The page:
The government’s Cashless Debit Card almost fell apart last night.
Senator Rex Patrick’s refusal to support the government’s plans to make the scheme permanent gave some hope that this expensive, ideological and cruel policy would end.
Yet in the final Senate vote, it was revealed that Centre Alliance had done a deal with the government to extend the current four trial sites by another two years and to give people in the Northern Territory the option to move from the green BasicsCard to the silver Cashless Debit Card (known searingly in East Kimberley as the “white” card).
The deal, which Centre Alliance’s Stirling Griff abstained from voting in order to give the government the numbers, will enable people in the Territory to replace one form of compulsory income management with another.
On one hand, the government failed to make the cashless debit card permanent.
On the other, it can continue to subject people to the card and use the Northern Territory as cover to continue to spend public money setting up the infrastructure it would need for a national roll out.
People opposing the Cashless Debit Card have research on their side. Peer-reviewed research shows that by limiting access to cash and restricting what people can use money for, compulsory income management can cause problems from hardship, stigma to the reduction of birth weight in babies.
Two more years of income quarantining
The trials underway in the East Kimberley and Goldfields regions of Western Australia, the Ceduna region of South Australia and the Bundaberg and Hervey Bay region in Queensland direct 80% of each welfare payment to a card, leaving only 20% to be accessed as cash.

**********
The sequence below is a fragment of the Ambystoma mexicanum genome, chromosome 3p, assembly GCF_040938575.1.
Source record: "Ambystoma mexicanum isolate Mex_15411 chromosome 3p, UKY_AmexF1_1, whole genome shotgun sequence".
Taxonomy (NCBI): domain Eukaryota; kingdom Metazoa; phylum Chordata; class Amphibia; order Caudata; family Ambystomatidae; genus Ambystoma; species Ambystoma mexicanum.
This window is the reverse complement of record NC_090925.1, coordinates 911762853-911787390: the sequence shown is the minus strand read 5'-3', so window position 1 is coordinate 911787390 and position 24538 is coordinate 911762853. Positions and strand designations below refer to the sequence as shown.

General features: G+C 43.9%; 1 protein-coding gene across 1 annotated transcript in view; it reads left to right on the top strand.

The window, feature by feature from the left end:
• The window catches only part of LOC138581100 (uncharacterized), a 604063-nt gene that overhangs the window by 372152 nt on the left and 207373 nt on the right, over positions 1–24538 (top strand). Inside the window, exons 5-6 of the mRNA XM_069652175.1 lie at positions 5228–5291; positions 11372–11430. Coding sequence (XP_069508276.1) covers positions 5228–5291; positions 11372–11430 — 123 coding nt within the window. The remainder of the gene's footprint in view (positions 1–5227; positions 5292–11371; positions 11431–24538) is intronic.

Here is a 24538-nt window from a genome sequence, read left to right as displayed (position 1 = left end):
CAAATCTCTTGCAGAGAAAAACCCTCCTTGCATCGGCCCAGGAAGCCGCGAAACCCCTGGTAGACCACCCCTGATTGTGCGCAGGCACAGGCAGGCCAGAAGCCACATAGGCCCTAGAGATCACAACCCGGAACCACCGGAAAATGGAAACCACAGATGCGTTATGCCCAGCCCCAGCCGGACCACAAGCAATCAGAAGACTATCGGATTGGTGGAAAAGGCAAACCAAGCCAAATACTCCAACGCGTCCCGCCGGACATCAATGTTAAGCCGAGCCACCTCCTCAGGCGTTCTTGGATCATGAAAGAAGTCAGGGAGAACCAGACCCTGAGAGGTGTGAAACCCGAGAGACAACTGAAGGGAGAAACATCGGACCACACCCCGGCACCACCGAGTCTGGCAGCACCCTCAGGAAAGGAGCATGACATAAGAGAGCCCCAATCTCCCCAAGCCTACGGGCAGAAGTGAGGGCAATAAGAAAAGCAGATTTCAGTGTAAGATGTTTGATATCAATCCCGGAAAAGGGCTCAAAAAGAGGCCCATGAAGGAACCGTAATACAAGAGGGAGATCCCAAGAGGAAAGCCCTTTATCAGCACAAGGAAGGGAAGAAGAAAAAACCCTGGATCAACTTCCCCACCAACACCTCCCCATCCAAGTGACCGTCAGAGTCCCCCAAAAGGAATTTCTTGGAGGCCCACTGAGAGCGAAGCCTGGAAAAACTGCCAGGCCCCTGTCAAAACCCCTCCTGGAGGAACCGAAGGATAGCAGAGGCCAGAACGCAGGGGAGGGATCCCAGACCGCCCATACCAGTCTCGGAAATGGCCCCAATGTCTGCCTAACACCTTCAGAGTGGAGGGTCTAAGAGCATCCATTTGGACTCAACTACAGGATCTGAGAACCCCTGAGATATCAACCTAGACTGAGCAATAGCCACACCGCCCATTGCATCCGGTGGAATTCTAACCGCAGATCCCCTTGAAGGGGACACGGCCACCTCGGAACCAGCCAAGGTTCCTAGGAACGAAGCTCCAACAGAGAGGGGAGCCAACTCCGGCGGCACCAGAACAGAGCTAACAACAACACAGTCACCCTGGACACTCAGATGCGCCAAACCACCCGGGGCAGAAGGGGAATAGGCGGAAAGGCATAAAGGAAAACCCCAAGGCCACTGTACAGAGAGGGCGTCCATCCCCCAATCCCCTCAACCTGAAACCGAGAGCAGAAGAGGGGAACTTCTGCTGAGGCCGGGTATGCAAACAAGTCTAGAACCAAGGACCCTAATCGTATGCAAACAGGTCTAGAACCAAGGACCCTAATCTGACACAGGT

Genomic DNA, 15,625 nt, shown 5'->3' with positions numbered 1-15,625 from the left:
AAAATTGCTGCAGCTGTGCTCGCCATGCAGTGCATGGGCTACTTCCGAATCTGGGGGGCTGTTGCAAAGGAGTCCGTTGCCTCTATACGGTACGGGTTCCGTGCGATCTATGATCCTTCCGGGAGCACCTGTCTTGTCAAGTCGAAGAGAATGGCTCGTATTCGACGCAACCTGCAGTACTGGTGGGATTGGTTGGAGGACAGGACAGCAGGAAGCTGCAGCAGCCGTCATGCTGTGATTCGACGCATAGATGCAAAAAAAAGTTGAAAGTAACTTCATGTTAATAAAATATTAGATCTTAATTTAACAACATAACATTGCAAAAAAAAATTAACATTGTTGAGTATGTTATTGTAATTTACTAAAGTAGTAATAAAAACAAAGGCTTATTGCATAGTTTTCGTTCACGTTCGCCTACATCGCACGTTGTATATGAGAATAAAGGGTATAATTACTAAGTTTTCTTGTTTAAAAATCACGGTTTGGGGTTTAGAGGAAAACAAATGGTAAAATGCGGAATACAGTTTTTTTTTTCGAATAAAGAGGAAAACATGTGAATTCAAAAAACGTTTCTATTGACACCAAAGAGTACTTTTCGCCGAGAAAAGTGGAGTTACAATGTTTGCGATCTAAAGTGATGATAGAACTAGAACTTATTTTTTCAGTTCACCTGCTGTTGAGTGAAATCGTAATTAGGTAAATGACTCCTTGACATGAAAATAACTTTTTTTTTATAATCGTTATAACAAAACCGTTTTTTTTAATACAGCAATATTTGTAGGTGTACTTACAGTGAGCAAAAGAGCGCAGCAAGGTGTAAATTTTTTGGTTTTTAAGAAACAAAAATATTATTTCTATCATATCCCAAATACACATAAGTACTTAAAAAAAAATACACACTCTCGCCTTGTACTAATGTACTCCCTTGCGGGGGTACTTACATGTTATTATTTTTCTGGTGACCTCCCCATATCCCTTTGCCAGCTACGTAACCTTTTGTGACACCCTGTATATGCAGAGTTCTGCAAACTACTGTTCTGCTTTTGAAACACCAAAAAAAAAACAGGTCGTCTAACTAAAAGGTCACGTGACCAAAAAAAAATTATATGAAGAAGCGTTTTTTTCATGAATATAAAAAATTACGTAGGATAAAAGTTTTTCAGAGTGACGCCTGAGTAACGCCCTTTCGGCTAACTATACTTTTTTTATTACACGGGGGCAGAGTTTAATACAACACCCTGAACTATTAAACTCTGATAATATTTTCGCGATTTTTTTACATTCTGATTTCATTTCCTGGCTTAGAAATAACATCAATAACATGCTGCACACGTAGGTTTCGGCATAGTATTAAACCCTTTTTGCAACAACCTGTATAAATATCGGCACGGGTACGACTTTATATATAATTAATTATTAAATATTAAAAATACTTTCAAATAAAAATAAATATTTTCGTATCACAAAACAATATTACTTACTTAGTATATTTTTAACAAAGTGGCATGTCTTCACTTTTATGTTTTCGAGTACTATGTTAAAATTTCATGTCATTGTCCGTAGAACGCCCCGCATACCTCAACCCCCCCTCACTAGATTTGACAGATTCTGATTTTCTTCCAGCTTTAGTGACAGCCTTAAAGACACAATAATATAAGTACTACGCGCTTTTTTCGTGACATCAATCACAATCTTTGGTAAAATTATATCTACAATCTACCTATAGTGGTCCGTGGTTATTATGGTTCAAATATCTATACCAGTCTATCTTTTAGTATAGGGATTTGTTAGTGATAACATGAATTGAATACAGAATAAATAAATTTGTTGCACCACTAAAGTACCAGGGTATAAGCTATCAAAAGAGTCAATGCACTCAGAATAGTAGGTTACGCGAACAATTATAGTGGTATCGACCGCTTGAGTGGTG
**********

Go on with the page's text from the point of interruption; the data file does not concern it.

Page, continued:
The green Territory BasicsCard was introduced in 2007 as part of the Howard government’s 2007 Northern Territory Emergency Response, made possible by the temporary suspension of the Racial Discrimination Act.
The silver cashless debit card came about as a key recommendation in mining billionaire Andrew Forrest’s 2014 National Indigenous Jobs and Training Review.
Both compulsory income management programs disproportionately target First Nations people.
The government avoids acknowledging this by saying they are targeting places rather than people, but that doesn’t change the fact that in the East Kimberley for example, 82% of the people in trial are First Nations people.
Real community support?
Throughout the debate in the Senate last night, politicians campaigning for the card referred to “community support” as a reason for the Card needing to continue. Various Senators said that the “community was consulted” and that the “community had asked for the card”.
The truth is that rather than being a local initiative, both cards were developed by and lobbied for by the Australian political and business elite.
The Northern Territory Emergency Response was a heavy handed approach that involved the use of the military.
The Cashless Debit Card involved power of another sort, using sweeteners of much needed funding for government starved community services. One community was even told it might [miss out on funds] if it didn’t support the card (https://caepr.cass.anu.edu.au/sites/default/files/docs/Working_Paper_121_2017.pdf).
Decisions, then consultation
The limited consultation that followed has been more like select information sessions aimed at selling the card, flying in the face of what ought to be an indigenous right to free, prior and informed consent.
Real community participation, let alone self-determination, might have led to the experiment being aborted.
The government picked people to speak on behalf of the communities affected and claimed their views were representative. The views of people who opposed the card or had been forced to endure it were given less prominence.
It seemed disturbingly out of the settler colonial playbook – divide and conquer.
More than A$1 billion has been spent on compulsory income management to date without credible evidence to show that it works. And yet the government is persisting.
This rubbishing of the public policy process needs to stop and the political and business elite need to get out of the way to allow genuine self-determined community development to flourish.
Elise Klein has received funding from the British Academy and is a board member of the Institute of Postcolonial Studies.
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